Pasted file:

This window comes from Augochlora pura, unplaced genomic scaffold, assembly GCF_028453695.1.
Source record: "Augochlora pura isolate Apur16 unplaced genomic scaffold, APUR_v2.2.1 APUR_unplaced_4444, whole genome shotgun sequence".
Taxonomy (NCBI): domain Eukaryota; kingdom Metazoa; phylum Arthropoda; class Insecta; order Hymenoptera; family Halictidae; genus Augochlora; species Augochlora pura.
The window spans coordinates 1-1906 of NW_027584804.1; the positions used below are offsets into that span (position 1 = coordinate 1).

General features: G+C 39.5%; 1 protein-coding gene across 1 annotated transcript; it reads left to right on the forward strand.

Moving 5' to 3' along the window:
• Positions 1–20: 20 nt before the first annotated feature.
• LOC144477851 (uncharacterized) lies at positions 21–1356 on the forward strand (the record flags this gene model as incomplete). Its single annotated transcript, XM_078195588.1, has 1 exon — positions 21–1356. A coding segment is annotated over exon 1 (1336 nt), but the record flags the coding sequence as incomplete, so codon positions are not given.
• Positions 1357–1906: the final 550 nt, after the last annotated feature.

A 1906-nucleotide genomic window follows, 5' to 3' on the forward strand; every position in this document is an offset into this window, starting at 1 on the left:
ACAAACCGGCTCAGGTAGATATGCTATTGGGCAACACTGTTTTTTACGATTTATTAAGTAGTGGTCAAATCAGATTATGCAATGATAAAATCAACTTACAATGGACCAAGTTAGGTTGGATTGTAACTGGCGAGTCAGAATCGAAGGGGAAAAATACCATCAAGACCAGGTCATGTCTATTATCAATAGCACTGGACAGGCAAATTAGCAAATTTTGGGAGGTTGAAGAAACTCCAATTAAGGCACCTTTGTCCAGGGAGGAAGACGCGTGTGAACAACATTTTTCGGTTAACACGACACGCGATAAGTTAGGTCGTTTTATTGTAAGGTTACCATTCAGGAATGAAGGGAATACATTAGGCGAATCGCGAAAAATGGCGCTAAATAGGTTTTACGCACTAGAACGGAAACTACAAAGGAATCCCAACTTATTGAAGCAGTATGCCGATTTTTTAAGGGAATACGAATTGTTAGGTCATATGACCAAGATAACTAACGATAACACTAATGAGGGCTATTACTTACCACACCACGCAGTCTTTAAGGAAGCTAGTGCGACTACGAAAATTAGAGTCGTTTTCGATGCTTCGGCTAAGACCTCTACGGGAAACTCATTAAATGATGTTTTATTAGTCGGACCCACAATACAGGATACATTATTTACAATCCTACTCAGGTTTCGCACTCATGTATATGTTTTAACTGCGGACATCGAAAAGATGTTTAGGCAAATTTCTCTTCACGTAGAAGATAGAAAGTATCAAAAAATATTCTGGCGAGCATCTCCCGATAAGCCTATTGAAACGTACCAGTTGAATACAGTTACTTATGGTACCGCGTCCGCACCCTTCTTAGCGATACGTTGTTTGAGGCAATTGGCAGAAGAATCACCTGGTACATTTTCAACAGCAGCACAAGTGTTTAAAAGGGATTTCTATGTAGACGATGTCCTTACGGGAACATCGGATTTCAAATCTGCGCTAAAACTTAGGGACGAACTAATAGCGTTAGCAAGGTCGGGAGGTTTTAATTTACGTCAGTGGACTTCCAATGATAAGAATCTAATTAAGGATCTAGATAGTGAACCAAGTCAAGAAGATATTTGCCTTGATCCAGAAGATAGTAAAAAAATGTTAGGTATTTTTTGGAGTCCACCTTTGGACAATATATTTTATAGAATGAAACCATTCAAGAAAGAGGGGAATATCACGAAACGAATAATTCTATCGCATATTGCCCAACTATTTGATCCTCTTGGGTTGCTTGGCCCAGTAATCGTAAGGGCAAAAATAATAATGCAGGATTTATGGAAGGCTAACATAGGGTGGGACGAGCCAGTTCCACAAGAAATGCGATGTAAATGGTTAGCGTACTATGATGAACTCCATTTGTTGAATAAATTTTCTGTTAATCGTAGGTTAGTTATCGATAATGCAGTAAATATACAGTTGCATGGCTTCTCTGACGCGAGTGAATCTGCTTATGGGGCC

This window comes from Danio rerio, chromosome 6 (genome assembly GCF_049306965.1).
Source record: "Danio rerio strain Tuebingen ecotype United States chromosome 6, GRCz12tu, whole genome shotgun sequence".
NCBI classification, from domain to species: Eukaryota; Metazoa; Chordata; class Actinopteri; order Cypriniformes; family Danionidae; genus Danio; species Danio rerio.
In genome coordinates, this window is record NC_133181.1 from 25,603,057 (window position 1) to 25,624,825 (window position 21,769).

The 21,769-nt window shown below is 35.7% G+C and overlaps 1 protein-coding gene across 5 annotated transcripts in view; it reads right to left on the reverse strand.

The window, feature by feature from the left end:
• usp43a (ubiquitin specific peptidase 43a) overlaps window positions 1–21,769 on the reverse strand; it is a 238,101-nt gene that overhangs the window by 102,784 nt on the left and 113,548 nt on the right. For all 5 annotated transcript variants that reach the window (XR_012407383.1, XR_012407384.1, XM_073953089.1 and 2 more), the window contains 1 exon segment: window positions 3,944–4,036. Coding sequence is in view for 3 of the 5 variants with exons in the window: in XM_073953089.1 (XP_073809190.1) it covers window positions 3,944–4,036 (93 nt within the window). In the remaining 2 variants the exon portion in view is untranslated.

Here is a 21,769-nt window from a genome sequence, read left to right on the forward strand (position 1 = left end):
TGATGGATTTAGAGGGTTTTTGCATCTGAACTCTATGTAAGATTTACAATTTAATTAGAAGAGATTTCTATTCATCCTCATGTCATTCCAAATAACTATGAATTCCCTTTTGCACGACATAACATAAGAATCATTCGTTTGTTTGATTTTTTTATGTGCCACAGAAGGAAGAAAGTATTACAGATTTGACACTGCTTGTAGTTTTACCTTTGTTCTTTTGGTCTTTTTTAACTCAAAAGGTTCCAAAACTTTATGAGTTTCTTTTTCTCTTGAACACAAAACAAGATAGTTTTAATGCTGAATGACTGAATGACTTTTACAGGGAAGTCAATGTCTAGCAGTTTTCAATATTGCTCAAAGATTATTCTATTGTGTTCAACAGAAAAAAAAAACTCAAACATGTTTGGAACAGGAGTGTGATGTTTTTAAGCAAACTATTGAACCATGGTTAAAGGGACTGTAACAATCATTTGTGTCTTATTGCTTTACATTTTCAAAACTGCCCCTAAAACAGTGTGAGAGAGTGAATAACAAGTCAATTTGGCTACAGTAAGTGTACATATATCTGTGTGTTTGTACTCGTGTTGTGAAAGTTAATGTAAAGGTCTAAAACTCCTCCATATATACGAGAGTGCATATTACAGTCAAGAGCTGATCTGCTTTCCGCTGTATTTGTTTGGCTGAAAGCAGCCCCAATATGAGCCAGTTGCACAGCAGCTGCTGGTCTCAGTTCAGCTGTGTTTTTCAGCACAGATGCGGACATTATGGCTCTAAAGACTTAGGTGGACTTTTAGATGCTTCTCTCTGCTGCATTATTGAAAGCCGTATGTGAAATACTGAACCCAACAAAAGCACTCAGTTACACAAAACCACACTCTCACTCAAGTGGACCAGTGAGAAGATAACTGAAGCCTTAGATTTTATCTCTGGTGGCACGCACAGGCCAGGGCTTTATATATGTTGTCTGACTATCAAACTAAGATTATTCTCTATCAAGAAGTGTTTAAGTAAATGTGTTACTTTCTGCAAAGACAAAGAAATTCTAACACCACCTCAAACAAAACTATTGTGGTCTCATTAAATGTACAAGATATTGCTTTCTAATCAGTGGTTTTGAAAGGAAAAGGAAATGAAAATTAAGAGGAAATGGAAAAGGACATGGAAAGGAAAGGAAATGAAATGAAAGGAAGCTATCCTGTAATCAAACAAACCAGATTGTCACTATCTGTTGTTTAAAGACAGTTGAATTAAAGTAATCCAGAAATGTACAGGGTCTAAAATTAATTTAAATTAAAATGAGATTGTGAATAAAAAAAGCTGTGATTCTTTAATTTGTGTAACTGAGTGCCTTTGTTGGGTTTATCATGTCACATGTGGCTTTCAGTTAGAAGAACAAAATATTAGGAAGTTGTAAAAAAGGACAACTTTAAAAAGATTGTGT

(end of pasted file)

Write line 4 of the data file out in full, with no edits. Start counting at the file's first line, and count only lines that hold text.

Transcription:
The window spans coordinates 1-1906 of NW_027584804.1; the positions used below are offsets into that span (position 1 = coordinate 1).